After Mamma told me her story, all I could think about was Wiley, my new white step-brother-cousin. It was weird, totally weird. It was also totally exciting!


Wiley won the first battle, but the war was far from over. It didn't take long for me to discover that William B. Forester III was lazy. He didn't read. He didn't do anything he didn't want to do. In fact, this was why he was at our school, prior to attending our school he was at an expensive boy's school in Memphis, but was expelled for both behavior and academic issues. At about this time his dad was getting ready to run for the office of governor. His father told the press that he put William in our school to show people that he believed in equality of education for all children. However, William's father was actually just using his own son to gain the black vote. The fact was, Wiley was a trouble maker. I think Wiley's real choice was our school or Juvenile Court. Wiley was becoming more and more interesting to me with every passing day. And it only took me one day at the public library to go on line and find out everything I needed to know about Wiley and his father.

The first thing I learned was that Wiley wasn't real smart. The next thing I learned, he was always in trouble. Next, I learned that his mom died and he lived alone with his dad. However, the big news was I learned Wiley had been left a trust fund of over $2,000,000.00, available to him at the age of twenty-one. Wiley was rich, VERY rich! Yes, Wiley was getting more interesting by the day.

Wiley seemed to have had everything, everything but friends and a family. But now he had a friend, me. And I wasn't his friend for selfish reasons. I really liked him. In many ways we were very much alike. I just happened to be a little smarter and more ambitious than he was. I wasn't pretending to be his friend, I WAS his friend! We were from different worlds, yet we were amazingly alike.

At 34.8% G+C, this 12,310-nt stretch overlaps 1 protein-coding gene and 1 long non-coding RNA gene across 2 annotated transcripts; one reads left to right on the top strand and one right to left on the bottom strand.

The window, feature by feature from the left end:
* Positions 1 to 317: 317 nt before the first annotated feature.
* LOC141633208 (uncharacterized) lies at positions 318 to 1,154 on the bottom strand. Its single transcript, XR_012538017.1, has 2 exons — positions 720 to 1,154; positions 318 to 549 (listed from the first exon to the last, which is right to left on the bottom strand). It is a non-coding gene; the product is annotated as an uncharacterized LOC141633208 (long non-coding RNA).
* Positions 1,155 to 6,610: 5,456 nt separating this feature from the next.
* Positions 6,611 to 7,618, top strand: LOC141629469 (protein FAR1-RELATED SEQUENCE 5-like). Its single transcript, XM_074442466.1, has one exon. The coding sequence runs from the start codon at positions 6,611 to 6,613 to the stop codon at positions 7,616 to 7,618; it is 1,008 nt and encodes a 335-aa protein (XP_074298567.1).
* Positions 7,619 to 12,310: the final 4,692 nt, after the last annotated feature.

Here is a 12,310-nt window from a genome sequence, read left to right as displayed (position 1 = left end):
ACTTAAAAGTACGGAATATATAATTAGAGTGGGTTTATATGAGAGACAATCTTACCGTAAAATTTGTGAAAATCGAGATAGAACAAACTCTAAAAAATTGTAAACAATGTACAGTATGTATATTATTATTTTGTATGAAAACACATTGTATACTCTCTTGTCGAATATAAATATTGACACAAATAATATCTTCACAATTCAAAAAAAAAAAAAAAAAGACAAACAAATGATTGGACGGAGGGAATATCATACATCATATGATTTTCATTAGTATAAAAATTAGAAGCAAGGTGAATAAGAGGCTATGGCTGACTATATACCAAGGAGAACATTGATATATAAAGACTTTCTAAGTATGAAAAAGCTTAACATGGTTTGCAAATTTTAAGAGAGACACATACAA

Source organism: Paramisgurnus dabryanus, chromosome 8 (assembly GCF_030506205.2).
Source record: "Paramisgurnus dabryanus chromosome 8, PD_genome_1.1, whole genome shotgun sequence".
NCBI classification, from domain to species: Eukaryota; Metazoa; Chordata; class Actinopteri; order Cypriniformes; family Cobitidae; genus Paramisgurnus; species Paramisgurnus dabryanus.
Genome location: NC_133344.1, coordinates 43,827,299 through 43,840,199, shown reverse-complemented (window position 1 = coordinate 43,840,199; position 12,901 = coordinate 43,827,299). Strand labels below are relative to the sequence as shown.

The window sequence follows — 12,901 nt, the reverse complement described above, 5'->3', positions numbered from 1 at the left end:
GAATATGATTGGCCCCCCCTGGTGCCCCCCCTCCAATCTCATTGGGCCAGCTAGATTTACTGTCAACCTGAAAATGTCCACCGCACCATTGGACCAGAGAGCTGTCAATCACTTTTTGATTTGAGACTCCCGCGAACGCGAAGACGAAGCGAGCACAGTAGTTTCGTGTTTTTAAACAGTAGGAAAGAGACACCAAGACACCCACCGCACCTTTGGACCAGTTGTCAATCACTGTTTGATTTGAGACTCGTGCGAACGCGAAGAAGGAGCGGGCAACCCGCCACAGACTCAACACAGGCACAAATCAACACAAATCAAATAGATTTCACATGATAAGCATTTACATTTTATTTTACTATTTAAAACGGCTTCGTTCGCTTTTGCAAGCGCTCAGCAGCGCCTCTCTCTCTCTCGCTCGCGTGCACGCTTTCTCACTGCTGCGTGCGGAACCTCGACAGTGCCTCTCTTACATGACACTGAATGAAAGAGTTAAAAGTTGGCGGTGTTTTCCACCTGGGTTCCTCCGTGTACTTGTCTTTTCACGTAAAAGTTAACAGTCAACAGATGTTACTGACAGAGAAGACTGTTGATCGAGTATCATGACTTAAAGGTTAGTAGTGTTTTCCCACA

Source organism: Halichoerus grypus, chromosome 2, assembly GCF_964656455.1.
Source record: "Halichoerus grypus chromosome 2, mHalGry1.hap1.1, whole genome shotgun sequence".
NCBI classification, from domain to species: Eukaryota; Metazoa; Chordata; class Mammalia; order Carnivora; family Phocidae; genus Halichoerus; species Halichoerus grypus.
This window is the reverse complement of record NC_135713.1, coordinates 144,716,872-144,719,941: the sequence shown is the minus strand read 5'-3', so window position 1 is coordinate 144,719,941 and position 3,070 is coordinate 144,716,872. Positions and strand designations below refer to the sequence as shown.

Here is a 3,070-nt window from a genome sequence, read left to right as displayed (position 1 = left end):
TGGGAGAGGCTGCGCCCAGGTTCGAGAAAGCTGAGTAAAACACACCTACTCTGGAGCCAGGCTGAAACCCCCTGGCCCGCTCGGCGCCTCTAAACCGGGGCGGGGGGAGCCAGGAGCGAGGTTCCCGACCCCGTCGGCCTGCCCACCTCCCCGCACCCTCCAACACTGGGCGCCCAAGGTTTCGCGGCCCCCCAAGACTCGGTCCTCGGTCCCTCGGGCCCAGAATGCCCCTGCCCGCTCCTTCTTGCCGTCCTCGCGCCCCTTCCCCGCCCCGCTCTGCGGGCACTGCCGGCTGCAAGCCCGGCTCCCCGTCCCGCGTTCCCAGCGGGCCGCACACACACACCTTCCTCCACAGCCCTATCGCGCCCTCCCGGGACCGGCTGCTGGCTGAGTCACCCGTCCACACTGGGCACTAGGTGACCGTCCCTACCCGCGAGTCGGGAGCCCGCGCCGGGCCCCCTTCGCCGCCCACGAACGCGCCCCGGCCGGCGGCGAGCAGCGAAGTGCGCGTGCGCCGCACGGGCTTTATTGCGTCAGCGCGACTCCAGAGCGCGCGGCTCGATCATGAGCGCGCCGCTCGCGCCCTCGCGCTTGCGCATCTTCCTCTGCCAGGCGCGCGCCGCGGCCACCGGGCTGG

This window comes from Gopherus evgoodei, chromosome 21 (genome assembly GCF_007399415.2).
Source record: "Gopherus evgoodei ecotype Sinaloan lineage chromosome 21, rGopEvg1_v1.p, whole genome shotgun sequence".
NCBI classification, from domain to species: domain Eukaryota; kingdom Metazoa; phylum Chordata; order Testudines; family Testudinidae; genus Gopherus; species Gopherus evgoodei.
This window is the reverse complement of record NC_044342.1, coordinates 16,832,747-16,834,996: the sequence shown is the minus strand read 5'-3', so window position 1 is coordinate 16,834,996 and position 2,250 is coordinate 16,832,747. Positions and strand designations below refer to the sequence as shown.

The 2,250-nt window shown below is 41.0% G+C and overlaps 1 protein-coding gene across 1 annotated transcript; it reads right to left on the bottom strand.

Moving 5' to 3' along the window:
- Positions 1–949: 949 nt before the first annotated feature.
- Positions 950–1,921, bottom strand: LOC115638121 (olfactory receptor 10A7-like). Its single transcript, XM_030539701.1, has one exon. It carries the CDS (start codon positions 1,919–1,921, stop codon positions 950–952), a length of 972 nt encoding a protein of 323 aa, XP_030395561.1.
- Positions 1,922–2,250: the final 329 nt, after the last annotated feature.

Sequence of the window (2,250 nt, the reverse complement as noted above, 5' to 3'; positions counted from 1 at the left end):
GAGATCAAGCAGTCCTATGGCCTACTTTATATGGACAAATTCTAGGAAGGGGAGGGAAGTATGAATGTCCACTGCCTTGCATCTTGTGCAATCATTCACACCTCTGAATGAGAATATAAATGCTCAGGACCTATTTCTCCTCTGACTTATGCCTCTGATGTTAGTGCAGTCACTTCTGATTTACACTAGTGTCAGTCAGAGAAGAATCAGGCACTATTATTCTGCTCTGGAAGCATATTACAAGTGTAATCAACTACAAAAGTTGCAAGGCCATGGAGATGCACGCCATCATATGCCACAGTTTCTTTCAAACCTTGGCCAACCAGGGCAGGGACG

I told Mamma about Wiley and how he lived alone with his dad, and how his dad wasn't there most the time. I asked Mamma if Wiley could come home with me over the week-end. Mamma agreed. She knew that if we didn't do something, Wiley was on a one way road in the wrong direction. So she agreed to take a closer look at this strange little white kid.

The next day at school I asked Wiley if he wanted to spend the week-end with Mamma and me. He didn't look all that excited. However, he said, "Sure, anything is better than my house, anything!"

That was a strange answer, but more than strange it was sad. But when school ended on Friday we both walked home to my apartment and to Mamma. Soon, very soon, my mamma became like his new mamma. It was easy for me to see how much he needed a mom. And Mamma always had room for one more child. The two were like magnets attracting each other. Our family now consisted of three, not two.

Mamma saw the same thing I saw in Wiley. He was a kid that desperately needed a family, a real family. But, most of all he needed rules. Wiley was used to making his own rules.

However, it didn't take long for Wiley to learn that Mamma made the rules at our house, not him! It all boiled down to who was the boss, Mamma or Wiley. I tried to tell him, but he wouldn't listen. And nothing could have demonstrated who the boss was more than the Saturday night bath.


Excerpted from Little A by John Chipley. Copyright © 2016 John Chipley. Excerpted by permission of AuthorHouse.
All rights reserved. No part of this excerpt may be reproduced or reprinted without permission in writing from the publisher.